Go Set a Watchman

Plenty of people have reviewed or written about Harper Lee’s Go Set a Watchman, but my friend and mystery writer Cynthia Riggs pinpoints what I think is the most important issue raised by the contrast between Watchman and the classic that grew from it, To Kill a Mockingbird: the importance of editing. Not just copy and line editing, but the kind of editing that sees the potential in a manuscript that isn’t “there” yet and then coaxes, browbeats, and otherwise persuades the writer to make it real.

It’s rare these days that a publisher will invest this kind of time and expertise in a book, especially a first novel. Writers have to do much of the work ourselves, with the help of workshops and writers’  groups and, if we’ve got the money and can find the right person, an editor. But it’s always possible to improve even the drafts that we’re sure are done.

Martha's Vineyard Mysteries

To All Who Plan to Read or Have Read “Go Set a Watchman”:

Cynthia and Howie comparing copies of Cynthia and Howie compare “Go Set a Watchman” with “To Kill a Mockingbird”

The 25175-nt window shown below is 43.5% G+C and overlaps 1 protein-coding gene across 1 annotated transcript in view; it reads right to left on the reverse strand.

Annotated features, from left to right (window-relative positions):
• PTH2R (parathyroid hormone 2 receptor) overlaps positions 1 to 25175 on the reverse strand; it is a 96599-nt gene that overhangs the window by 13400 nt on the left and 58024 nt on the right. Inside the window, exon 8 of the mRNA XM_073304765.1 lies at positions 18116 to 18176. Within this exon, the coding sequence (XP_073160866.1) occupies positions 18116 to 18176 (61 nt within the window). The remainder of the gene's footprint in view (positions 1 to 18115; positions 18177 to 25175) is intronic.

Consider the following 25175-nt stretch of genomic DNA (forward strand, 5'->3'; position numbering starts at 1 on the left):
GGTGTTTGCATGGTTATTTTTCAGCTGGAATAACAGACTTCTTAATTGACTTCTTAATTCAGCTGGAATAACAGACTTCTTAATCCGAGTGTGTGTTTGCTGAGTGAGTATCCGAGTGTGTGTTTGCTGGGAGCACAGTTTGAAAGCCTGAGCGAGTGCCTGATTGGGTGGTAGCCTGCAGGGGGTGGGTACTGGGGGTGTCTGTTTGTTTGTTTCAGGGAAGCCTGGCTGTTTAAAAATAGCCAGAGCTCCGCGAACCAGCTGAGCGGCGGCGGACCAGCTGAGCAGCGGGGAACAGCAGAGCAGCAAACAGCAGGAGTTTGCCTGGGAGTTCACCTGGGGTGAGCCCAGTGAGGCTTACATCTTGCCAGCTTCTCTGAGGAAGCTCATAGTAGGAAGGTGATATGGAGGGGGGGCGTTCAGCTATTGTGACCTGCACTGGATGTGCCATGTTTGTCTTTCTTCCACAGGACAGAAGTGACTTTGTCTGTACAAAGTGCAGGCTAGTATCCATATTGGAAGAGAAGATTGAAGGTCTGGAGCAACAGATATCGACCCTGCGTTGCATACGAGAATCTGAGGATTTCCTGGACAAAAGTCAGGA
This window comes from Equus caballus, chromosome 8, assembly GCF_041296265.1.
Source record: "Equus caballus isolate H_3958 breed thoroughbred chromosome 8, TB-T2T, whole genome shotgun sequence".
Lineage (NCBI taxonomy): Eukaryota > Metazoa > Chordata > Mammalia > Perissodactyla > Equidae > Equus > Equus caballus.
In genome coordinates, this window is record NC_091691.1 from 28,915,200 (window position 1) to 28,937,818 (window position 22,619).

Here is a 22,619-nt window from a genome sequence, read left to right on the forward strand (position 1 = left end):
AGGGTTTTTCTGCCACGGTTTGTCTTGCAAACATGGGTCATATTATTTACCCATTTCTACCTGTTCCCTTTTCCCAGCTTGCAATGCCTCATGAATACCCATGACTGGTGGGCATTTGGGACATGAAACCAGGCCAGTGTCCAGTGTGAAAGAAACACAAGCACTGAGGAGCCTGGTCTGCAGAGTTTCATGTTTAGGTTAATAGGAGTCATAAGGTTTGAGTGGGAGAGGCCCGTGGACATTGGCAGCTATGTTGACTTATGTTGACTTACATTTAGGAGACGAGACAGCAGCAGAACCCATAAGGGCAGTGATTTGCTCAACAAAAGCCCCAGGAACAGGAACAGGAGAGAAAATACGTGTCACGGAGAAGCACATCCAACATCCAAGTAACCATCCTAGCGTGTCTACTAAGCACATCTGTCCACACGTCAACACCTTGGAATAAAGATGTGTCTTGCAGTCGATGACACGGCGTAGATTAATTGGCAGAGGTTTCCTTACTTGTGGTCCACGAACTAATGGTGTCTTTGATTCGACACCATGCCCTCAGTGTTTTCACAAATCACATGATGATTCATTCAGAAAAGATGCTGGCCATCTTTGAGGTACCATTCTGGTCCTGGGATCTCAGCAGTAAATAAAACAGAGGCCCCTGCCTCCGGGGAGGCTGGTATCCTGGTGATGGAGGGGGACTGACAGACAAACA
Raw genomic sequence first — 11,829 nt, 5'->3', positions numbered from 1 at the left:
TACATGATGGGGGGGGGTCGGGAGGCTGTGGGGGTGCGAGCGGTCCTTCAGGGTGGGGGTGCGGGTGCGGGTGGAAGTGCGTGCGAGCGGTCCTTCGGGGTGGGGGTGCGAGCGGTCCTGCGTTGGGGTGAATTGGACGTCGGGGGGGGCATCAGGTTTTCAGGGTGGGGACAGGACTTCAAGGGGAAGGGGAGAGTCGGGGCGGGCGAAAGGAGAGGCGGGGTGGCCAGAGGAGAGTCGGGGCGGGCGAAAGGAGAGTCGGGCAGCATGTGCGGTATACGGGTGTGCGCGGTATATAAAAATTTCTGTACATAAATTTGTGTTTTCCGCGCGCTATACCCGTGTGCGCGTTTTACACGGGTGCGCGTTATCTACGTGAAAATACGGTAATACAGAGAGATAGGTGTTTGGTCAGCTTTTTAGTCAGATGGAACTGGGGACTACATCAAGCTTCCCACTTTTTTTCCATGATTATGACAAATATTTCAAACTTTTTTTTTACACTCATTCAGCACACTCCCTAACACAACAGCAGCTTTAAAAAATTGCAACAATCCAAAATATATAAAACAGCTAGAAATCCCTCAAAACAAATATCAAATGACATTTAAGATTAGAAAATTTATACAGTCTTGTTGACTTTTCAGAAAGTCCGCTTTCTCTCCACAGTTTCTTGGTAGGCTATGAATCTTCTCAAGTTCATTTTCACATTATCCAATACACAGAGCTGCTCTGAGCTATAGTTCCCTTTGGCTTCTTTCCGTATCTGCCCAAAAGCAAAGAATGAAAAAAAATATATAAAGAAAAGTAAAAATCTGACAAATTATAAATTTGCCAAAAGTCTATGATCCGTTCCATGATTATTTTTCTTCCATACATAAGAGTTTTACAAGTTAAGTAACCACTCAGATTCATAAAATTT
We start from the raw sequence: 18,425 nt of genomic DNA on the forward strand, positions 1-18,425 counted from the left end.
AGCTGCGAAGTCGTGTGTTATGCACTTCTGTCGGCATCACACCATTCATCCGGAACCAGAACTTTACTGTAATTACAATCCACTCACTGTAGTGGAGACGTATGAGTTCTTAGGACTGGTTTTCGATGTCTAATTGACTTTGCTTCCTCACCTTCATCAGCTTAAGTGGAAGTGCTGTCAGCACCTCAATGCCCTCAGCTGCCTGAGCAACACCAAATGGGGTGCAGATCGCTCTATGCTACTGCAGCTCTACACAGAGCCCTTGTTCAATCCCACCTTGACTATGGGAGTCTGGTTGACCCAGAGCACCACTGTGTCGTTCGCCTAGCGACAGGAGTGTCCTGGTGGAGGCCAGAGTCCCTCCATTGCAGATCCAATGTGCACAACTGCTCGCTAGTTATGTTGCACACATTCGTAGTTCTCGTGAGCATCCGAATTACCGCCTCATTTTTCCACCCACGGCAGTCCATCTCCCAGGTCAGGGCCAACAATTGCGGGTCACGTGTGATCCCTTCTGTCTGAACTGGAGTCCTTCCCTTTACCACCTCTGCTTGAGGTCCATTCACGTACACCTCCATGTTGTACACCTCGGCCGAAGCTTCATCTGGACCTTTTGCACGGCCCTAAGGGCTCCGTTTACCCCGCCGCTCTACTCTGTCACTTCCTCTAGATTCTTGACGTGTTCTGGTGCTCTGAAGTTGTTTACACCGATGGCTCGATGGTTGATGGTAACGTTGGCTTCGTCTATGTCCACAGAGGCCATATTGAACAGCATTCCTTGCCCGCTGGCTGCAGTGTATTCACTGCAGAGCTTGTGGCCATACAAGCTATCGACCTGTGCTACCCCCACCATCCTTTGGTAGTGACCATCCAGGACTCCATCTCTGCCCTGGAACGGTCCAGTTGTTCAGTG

photo by Lynn Christoffers

“Go Set a Watchman” was Harper Lee’s first book, and first books are usually unpublishable, as was “Watchman.”  While it has brilliant writing in patches, it has inconsistencies, improbable passages, repetitions, unnecessary divergences, too much back story, ramblings, boring passages, too much overwriting, and almost every error a new writer can make.

Tay Hohoff, an editor at Lippincott, saw promise in the work, saying the “spark of the true writer flashed in every line.”  She urged Harper Lee to scrap “Watchman” and start all over, write a new book with an entirely different story.  Hohoff saw Scout’s young voice, one of several back stories in “Watchman,” as the potential for a great book once it was rewritten, and, of course…

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